Pacific Sleeper Shark

Somniosus pacificus

Last updated: July 13, 2022
Verified by: AZ Animals Staff
© Dotted Yeti/

In 2015, a Pacific Sleeper Shark was filmed living underneath an active volcano near the Solomon Islands. This shark is able to survive in waters with very high temperatures and acidity!


Pacific Sleeper Shark Scientific Classification

Scientific Name
Somniosus pacificus

Read our Complete Guide to Classification of Animals.

Pacific Sleeper Shark Conservation Status

Pacific Sleeper Shark Locations

Pacific Sleeper Shark Locations

Pacific Sleeper Shark Facts

Giant pacific octopus, teleost fish, soles, flounders, Alaska pollock, rockfishes, shrimps, hermit crabs, marine snails, squids, Pacific salmon, harbor porpoises.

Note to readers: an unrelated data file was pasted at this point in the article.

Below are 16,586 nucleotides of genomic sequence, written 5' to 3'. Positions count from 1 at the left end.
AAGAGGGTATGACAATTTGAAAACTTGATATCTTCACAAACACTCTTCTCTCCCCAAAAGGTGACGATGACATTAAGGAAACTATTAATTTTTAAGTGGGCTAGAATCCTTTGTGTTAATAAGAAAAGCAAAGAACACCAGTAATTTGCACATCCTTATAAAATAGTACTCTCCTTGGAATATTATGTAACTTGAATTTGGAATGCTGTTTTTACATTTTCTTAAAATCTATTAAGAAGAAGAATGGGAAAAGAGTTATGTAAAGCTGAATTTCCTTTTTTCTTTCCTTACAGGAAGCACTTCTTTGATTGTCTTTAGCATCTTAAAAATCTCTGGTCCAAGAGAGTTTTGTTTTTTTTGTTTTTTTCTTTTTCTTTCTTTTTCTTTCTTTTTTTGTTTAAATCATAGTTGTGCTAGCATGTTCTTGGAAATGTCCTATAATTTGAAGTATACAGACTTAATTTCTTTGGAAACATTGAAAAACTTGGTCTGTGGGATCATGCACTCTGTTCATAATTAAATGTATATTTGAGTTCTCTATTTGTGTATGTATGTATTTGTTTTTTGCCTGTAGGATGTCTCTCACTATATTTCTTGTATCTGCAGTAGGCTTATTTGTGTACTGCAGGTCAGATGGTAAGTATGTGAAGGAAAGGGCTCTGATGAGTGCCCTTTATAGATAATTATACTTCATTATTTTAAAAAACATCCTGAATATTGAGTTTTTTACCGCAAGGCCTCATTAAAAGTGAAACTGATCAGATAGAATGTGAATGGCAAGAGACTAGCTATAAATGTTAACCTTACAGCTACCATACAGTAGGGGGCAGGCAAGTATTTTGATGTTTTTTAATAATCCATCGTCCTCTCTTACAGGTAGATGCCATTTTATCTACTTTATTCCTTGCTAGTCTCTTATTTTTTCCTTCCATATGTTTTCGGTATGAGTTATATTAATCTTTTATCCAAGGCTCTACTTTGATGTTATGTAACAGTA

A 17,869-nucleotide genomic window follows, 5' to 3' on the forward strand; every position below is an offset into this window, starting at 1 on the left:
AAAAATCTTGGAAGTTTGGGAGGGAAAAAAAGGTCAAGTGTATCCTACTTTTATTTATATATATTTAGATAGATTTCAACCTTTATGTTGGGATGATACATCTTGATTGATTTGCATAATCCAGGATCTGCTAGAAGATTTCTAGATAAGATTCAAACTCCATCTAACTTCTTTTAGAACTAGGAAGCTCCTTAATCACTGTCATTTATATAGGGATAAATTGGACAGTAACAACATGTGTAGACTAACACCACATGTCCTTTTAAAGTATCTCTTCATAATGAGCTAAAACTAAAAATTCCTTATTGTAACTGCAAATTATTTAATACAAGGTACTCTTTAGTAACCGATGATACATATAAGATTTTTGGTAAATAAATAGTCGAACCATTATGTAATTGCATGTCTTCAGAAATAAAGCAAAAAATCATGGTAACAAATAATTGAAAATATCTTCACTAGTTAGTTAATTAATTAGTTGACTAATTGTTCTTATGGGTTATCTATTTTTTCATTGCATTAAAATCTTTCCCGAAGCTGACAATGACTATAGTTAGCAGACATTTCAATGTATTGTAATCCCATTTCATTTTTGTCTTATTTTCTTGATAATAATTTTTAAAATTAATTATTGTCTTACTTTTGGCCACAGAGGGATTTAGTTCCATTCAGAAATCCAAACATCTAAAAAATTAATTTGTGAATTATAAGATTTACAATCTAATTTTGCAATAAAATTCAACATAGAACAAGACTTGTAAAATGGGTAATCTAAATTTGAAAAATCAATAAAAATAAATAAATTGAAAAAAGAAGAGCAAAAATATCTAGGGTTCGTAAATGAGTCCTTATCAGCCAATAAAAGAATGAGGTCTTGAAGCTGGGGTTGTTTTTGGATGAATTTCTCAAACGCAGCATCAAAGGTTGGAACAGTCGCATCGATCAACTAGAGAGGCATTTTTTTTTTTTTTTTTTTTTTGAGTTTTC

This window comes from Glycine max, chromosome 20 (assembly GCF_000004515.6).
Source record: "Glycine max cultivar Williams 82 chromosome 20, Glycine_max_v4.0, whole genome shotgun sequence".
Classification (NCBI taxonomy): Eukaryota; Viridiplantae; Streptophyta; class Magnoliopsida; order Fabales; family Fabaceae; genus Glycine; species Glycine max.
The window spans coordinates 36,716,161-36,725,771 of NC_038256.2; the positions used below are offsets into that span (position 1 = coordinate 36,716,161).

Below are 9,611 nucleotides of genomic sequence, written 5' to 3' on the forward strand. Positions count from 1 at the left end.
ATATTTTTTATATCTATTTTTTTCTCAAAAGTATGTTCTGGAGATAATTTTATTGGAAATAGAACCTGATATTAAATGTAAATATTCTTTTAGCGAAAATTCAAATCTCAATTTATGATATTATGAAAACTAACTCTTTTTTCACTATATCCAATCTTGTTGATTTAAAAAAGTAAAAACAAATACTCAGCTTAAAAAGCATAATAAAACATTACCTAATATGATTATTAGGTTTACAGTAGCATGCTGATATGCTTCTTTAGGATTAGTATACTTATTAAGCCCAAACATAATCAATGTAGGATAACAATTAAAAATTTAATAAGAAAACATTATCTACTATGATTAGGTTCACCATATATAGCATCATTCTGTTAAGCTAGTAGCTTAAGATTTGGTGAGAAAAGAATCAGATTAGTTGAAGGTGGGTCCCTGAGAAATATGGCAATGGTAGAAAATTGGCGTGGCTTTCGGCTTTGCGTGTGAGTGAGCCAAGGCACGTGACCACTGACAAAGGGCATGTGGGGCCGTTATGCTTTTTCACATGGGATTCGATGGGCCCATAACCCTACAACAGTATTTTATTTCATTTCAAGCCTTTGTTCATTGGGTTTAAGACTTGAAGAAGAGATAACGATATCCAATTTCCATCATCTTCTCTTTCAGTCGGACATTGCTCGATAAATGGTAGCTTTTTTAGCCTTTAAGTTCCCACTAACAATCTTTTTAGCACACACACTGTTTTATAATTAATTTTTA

Name Of Young
Fun Fact
In 2015, a Pacific Sleeper Shark was filmed living underneath an active volcano near the Solomon Islands. This shark is able to survive in waters with very high temperatures and acidity!
Continental shelves and slopes in the Arctic and temperate waters.
Killer Whales
Average Litter Size
North Pacific Ocean

Pacific Sleeper Shark Physical Characteristics

Skin Type
250-500 years
701-800 lb (318-363 kg)
Average-12 ft (3.65 m), up to 14 ft (4.4 m) but can be in excess of 23 ft (7 m)

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View all of the Pacific Sleeper Shark images!

Pacific Sleeper Sharks are most commonly found in the North Pacific on continental shelves and slopes in the Arctic and temperate waters.